With his "Murder Ballads" Bryce Dessner takes up an old, bloody tradition.
Their names were Emily, Omie or Polly, they hoped for love and had no luck with it. We know about it – because their stories were sung about in murder ballads. In the 19th century, these ballads were what true-crime series are today: gruesome tales of more or less true events, sensationalist reports of love and crime, often mixed with a dash of morality. Listen to the last verse: what happens when you get involved with the wrong person (or your father gets the right person).
Such murder ballads were sung in the streets and at fairs until newspapers and radio had become so widely accepted that they could take over the dissemination of the horror stories. After that, the genre moved from the streets to the arts: for example, to the "Threepenny Opera" by Bertolt Brecht and Kurt Weill, in which Mackie Messer has his deadly weapon already in his name. One can only appreciate the irony of this song when listening to the album "Murder Ballads" by Nick Cave & The Bad Seeds, released in 1996: what is told there by Hilda, Hattie and Holly in gloomy voices and ominous sounds is almost unbearable.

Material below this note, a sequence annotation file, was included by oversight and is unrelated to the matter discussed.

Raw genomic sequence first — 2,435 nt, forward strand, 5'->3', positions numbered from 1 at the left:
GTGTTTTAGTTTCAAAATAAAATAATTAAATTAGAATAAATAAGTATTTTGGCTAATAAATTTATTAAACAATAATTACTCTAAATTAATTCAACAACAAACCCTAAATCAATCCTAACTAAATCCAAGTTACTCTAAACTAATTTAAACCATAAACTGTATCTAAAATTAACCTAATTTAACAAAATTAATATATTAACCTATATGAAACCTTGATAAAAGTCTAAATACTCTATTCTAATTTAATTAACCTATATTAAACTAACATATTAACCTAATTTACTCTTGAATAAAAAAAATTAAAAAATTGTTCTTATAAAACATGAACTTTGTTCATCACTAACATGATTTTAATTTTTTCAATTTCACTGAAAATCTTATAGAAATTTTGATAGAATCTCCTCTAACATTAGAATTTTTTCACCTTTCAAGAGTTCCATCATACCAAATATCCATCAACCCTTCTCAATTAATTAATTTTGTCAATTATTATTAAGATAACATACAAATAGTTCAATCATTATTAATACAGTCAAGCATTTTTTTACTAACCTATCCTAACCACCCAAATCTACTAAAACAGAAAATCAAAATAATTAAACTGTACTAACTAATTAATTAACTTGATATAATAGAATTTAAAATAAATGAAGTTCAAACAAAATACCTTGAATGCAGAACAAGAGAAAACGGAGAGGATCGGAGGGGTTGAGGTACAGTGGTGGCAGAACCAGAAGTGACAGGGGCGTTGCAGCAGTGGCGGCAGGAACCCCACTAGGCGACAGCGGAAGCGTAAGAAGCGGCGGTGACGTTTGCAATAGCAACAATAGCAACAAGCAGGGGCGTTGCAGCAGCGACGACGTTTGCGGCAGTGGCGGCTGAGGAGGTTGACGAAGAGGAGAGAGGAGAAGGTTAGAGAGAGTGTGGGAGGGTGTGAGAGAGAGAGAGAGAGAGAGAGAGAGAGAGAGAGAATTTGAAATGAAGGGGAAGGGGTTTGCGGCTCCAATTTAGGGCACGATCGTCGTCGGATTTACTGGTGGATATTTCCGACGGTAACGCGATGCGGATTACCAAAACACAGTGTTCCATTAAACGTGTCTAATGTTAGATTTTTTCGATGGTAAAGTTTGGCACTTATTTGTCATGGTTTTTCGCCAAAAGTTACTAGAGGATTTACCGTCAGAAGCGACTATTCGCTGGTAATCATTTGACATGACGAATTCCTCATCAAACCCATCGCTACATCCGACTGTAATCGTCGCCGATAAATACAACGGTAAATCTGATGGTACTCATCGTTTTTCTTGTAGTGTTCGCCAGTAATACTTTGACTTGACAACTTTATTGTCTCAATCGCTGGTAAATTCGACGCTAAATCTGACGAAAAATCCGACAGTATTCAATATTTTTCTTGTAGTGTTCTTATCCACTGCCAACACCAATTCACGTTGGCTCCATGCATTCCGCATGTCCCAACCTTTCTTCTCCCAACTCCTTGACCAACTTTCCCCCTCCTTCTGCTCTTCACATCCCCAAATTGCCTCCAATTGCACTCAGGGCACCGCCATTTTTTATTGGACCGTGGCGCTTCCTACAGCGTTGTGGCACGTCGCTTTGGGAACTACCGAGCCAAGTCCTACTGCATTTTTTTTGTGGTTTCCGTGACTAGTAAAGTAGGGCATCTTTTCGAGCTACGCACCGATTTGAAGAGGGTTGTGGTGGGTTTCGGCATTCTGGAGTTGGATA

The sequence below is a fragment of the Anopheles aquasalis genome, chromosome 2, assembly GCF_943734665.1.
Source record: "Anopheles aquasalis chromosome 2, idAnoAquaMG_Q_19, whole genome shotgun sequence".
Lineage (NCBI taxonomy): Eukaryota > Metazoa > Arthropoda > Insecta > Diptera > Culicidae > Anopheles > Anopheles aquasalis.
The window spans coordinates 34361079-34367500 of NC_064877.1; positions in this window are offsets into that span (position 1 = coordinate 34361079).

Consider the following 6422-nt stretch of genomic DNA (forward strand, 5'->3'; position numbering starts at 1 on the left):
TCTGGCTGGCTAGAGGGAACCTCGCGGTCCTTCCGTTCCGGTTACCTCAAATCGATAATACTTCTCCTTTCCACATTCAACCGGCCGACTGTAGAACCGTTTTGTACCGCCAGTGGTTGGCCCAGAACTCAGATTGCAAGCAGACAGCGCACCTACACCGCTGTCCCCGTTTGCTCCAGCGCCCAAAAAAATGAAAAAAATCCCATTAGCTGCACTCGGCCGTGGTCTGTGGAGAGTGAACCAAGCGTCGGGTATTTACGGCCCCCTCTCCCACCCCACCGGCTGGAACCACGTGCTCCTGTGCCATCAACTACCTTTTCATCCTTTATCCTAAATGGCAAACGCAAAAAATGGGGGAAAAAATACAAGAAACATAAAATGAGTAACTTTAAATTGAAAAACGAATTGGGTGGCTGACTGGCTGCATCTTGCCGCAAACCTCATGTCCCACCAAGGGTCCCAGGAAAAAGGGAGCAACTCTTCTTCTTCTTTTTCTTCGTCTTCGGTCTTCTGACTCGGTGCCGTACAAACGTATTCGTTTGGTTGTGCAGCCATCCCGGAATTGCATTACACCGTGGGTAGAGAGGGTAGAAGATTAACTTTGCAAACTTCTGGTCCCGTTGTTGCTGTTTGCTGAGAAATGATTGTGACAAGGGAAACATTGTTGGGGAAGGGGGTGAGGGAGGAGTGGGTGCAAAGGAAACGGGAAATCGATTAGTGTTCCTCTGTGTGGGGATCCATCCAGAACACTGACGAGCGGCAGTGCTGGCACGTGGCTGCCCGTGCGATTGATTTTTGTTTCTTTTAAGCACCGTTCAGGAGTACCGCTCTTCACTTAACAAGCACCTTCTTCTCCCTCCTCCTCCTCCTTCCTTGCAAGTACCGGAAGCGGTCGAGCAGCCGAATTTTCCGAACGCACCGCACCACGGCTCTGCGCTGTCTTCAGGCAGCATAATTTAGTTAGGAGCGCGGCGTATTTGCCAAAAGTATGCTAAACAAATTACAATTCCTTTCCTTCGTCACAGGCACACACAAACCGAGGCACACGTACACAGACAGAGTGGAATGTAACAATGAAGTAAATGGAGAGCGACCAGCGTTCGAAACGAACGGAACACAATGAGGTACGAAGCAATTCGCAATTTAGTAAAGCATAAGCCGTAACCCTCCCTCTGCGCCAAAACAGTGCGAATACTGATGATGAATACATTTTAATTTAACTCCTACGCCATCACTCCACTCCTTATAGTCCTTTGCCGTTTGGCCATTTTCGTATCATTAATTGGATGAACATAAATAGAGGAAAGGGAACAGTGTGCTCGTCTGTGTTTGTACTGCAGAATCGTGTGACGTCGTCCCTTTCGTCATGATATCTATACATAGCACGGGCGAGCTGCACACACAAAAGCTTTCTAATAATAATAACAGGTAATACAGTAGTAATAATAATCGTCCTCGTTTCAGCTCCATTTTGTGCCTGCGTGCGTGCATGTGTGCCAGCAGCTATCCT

Another 17 years later, our Creative Chair Bryce Dessner has composed "Murder Ballades", based on (mostly) traditional melodies, but completely without words. Six instruments are enough for him to bring Emily, Omie and Polly into the present. And to remind us that their tragedies are still happening today.
Translated with DeepL.com